3.     They have the aptitude to understand and absorb key information which benefits the company.

4.     They contribute multiplicity and insight to boardroom debate and decision making.

5.     Boards should not be limited to people with trade and commerce and finance experience only. Diversity of thought and background is equally important.

6.     They are well placed to make well-informed decisions and judgments on range of matters from legal, regulatory, social obligations and consumer needs and benefits.

7.     They have exigent and forensic mindset which every Company seeks.

8.     Board directors have to steer the growing wave of regulation and administrative complexity.  A solicitor on board is considered a boon for such situations.

9.     They are dedicated to precision and fact based decision making.

10.  They can absorb large amount of material and assimilate detail quickly.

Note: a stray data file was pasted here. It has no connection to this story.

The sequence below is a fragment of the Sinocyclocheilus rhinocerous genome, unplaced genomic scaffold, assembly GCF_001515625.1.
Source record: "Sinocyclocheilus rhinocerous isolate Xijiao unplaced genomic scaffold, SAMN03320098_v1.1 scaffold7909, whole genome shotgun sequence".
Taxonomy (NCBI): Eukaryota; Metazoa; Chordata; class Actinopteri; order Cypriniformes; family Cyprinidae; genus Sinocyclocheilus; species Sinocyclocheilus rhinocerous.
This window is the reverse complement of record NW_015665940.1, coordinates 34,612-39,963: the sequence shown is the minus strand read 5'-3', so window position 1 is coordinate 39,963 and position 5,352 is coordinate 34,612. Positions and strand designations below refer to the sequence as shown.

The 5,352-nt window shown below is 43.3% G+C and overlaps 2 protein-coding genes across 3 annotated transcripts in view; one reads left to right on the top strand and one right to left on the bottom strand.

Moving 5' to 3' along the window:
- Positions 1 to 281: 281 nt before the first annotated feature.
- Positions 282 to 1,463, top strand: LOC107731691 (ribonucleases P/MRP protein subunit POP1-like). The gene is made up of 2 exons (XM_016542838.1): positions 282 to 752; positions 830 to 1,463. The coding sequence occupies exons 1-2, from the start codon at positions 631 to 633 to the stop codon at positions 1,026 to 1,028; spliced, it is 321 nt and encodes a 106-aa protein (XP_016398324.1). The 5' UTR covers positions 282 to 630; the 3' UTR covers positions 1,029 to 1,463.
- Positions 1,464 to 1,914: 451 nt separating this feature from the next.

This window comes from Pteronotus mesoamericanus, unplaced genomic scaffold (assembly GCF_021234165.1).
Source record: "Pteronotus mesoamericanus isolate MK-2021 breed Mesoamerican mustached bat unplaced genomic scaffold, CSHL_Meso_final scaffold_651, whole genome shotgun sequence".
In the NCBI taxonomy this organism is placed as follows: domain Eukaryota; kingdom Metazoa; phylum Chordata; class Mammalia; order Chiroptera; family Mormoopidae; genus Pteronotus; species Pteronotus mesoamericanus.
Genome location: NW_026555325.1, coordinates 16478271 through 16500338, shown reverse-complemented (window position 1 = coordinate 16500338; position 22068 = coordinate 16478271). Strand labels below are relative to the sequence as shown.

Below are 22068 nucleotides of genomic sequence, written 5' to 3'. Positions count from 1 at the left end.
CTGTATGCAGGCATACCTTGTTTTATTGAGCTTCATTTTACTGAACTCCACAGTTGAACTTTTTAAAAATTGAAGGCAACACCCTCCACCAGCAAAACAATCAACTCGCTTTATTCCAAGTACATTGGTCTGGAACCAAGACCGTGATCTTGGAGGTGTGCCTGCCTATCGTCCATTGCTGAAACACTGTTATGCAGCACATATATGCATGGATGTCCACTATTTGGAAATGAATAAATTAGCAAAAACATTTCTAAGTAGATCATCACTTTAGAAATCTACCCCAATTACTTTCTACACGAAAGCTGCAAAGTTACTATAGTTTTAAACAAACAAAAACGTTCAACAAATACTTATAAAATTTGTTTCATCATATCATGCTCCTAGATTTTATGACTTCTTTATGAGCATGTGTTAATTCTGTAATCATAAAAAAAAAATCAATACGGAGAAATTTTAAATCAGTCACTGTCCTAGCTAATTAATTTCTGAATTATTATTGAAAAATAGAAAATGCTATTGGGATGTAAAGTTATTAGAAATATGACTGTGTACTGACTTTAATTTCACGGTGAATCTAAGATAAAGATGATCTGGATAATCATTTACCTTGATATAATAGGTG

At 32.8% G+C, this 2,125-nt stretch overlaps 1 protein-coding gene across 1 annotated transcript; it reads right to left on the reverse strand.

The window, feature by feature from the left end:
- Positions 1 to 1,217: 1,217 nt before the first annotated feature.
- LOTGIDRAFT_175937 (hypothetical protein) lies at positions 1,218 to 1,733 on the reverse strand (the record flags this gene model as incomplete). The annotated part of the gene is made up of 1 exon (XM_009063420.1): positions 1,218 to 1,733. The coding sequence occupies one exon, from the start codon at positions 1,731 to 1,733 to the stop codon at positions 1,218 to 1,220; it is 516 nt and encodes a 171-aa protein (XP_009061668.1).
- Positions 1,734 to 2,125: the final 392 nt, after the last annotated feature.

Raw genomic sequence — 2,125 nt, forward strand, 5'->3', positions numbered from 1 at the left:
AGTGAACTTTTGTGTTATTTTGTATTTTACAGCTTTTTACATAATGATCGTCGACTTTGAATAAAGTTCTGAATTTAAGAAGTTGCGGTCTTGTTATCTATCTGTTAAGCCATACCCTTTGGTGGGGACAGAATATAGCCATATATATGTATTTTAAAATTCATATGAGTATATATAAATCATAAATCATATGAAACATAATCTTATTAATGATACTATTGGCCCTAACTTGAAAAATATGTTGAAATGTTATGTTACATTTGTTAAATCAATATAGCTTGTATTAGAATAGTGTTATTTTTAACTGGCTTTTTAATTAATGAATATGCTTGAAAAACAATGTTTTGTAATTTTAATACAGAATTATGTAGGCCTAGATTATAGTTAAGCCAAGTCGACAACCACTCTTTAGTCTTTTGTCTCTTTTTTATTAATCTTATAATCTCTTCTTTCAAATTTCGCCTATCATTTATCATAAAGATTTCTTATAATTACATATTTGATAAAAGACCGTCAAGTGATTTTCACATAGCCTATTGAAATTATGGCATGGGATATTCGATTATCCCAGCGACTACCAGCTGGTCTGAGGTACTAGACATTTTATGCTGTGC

11.  Any company doesn't prefer relying on buying legal services on a 'need must 'basis when the want for legal perspective is most pressing.

12.  They have the capacity to contribute to strategy and to tackle current and future opportunities and threats.

The appointment of a Solicitor as a Non Executive Director may not be a solution for all problems of the corporate, yet , a company at all times involves one who has clearness of thought, good judgment and germane experience. It sees the skills, potential and cerebral qualities which complement those of the existing directors.

In short, companies know that having a solicitor on board would unquestionably work as a determined move towards realization of excellence not only in terms of amplified income and returns but also in terms of uprightness for the laws of the nation, safeguarding of the interest of shareholders, creditors and employees of the company.